Tim turned to look at him, a slightly amused smile on his face. “It’s okay, Jaime,” he said, trying to hold in his laughter. “I’m kind of used to being famous by now.”

Jaime just looked at him with an expression that was some combination of shock, horror and utter embarrassment. "Uh--right," he managed, his voice a little strained.

Milagro made an impatient noise and grabbed Tim's hand, attempting to drag him into the house. "Mo-om!" she yelled, drawing out the vowel. "Jaime brought this famous kid home for Christmas!"

Tim shot Jaime a brief, apologetic look and allowed himself to be dragged into the house behind his younger sister.

Jaime stood in the doorway for a moment before shaking his head and following them to the kitchen. “Hi Mom,” he said. “Milagro’s being rude.”
 
Mrs. Reyes turned off the water in the sink and wiped her hands on a dishtowel, rolling her eyes. “Now who is being rude? Aren’t you going to introduce me?”

Tim glanced over his shoulder and saw a panicked look flash across Jaime’s face. Smiling a little, he turned back to Mrs. Reyes. “I’m Tim,” he said finally. “Jaime heard the tail end of my ‘I’m stranded’ phone call and offered to let me stay here. I hope that’s okay?”

“Of course it is!” Mrs. Reyes said, looking concerned. “Is there anything we can do? If there’s anyone you need to call, go ahead and feel free to use the phone. Are you hungry? Jaime missed dinner—your plate is in the oven,” she added with a reproachful look at her son. “If he had called ahead, I could have had one warming for you, too.”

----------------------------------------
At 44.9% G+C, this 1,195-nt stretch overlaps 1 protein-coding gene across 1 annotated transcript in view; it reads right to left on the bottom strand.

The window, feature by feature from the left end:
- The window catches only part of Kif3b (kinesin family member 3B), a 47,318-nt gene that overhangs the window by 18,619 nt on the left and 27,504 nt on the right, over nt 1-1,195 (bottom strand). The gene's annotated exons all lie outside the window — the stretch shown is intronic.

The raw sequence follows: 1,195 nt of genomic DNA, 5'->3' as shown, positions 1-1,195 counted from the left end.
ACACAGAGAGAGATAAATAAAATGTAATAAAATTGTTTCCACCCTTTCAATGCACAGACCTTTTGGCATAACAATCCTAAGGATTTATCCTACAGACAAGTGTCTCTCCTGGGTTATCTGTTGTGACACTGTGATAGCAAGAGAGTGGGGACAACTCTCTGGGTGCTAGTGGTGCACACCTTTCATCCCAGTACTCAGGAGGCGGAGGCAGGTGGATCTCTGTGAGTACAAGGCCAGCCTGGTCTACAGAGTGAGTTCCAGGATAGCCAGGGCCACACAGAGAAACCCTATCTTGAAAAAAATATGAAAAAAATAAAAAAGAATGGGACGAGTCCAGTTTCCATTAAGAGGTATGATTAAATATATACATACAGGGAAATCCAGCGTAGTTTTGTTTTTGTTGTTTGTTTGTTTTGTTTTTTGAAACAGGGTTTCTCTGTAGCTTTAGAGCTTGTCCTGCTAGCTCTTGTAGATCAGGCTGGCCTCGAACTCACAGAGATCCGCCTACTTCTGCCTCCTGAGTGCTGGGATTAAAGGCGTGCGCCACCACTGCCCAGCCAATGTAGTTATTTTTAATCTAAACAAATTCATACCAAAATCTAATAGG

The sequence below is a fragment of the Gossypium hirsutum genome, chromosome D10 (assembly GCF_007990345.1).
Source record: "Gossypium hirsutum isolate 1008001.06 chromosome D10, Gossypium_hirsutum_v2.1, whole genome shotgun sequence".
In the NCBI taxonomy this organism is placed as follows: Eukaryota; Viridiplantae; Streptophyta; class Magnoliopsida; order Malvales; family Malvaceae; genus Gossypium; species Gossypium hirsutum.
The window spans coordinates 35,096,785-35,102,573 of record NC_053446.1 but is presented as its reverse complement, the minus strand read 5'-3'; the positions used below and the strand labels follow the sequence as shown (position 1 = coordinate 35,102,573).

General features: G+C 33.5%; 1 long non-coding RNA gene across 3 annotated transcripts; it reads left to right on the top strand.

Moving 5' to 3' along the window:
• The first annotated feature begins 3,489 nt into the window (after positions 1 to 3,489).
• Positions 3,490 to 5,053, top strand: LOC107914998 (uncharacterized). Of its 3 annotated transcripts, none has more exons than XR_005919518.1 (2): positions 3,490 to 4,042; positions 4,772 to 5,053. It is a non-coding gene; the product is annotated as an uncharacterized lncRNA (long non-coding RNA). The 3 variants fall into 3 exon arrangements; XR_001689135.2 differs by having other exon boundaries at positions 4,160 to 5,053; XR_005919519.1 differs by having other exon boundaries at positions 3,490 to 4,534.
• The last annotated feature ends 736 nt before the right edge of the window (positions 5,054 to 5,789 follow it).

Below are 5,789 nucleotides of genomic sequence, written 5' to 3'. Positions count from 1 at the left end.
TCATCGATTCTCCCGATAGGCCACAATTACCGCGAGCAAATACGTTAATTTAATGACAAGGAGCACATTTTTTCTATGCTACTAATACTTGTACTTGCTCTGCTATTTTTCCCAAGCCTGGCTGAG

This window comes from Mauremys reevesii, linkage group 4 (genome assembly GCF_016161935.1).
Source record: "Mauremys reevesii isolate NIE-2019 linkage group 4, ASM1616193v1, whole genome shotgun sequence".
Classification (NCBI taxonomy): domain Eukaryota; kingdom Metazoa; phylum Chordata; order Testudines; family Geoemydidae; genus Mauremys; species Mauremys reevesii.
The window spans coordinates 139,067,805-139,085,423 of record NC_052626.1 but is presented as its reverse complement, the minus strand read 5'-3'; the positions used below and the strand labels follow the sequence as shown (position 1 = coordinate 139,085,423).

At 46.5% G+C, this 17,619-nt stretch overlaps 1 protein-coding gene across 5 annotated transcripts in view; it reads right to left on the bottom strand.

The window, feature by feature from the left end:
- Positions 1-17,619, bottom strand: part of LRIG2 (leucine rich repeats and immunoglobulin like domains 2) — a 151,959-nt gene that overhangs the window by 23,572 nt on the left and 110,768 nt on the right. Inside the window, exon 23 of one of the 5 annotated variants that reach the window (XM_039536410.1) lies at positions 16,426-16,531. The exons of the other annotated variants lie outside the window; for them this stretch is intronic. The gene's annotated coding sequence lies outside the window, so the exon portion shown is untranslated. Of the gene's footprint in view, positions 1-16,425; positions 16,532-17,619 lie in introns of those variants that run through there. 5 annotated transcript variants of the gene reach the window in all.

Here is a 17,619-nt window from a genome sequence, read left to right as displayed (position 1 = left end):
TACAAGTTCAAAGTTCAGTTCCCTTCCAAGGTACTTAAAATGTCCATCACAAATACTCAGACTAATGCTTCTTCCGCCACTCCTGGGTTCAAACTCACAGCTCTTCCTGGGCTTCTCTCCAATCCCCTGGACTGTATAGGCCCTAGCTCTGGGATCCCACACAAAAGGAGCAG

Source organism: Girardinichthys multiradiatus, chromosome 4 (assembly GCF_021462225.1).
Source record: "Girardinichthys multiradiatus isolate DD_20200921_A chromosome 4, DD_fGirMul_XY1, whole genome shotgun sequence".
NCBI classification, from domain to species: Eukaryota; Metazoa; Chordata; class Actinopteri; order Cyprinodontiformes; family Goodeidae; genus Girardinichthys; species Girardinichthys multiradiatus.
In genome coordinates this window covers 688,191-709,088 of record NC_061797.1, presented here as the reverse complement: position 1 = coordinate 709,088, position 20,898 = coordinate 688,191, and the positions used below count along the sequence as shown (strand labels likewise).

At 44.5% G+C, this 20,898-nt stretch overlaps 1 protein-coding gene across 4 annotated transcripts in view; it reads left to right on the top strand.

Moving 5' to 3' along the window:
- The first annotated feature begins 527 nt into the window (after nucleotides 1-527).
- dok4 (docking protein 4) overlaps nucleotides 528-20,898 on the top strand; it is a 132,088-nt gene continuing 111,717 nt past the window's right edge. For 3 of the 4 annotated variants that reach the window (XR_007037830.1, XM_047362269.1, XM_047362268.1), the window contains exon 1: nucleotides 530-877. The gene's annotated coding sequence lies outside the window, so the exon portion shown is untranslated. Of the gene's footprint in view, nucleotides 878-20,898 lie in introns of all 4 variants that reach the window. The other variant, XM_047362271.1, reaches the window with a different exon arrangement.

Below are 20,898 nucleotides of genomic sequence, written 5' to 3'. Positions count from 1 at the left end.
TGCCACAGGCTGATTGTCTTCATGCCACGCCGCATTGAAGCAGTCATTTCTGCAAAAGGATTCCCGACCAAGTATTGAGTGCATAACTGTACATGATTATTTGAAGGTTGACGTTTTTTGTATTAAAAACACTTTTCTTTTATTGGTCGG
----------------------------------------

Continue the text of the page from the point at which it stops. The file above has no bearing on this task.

“You don’t have to go to any trouble, Mrs. Reyes,” Tim replied. “I’m sure I can figure something out.”

Jaime’s mother made a slight scoffing noise and headed straight for the refrigerator. “Fixing a dinner plate is hardly trouble,” she told him, beginning to pull Tupperware containers out. She stopped only to smack Jaime’s wrist as he reached for the oven door. “Wash your hands first!”

“Mom!”

Tim bit back a grin, guessing that it would just further embarrass Jaime. “Thanks,” he said to Jaime’s mother. He turned toward Jaime again, hiding his amusement behind a relaxed expression. “I guess we should go wash our hands, huh?”

Jaime looked at his mother incredulously for a moment before making a strangled noise and shaking his head. He turned around and waved a hand for Tim to follow him. “Come on,” he muttered dejectedly. “The bathroom’s this way.”

Tim laughed quietly under his breath as he followed Jaime. “Is your mom always like this?”

Jaime glanced back at him, shrugging apologetically. “Um. Yeah. Kind of.” He rubbed the back of his neck nervously. “I’m just glad you came, instead of insisting on a hotel. I’d really be in trouble then.”

“It’s not like you would have had to tell her,” Tim said with an amused look. “She couldn’t get mad if she didn’t know I was in a hotel.”

Jaime gave him a weary look. “You’d think that would work.”

Tim laughed a little. “Sounds kind of like someone else I know.” He eyed Jaime curiously. “So—how much are you freaking out right now?”

Jaime laughed, a little too quickly and loudly. “Um. Is it that obvious?”

“Maybe a little,” he replied, not bothering to bite back his grin.

Jaime stopped and just looked at him for a moment before glancing back behind him toward the kitchen. He opened a door and waved Tim in. “Here—we can talk in my room for a minute before Milagro—or my mom—come looking for us.”

Tim stepped into Jaime’s room, glancing around. It was… untidy, but not terrible, and the “WWTKD” sign on the bulletin board made him smile a little. He turned back toward Jaime, smiling wryly. “All right—freak away.”

Jaime shut the door behind them and leaned back against it, just looking at Tim incredulously for a moment before moving to flop onto his bed. “I just—my parents. And you. And Robin. And—gyah.”

Tim grinned and took a seat beside Jaime on the bed. “Yes. Me Robin. You Blue Beetle.”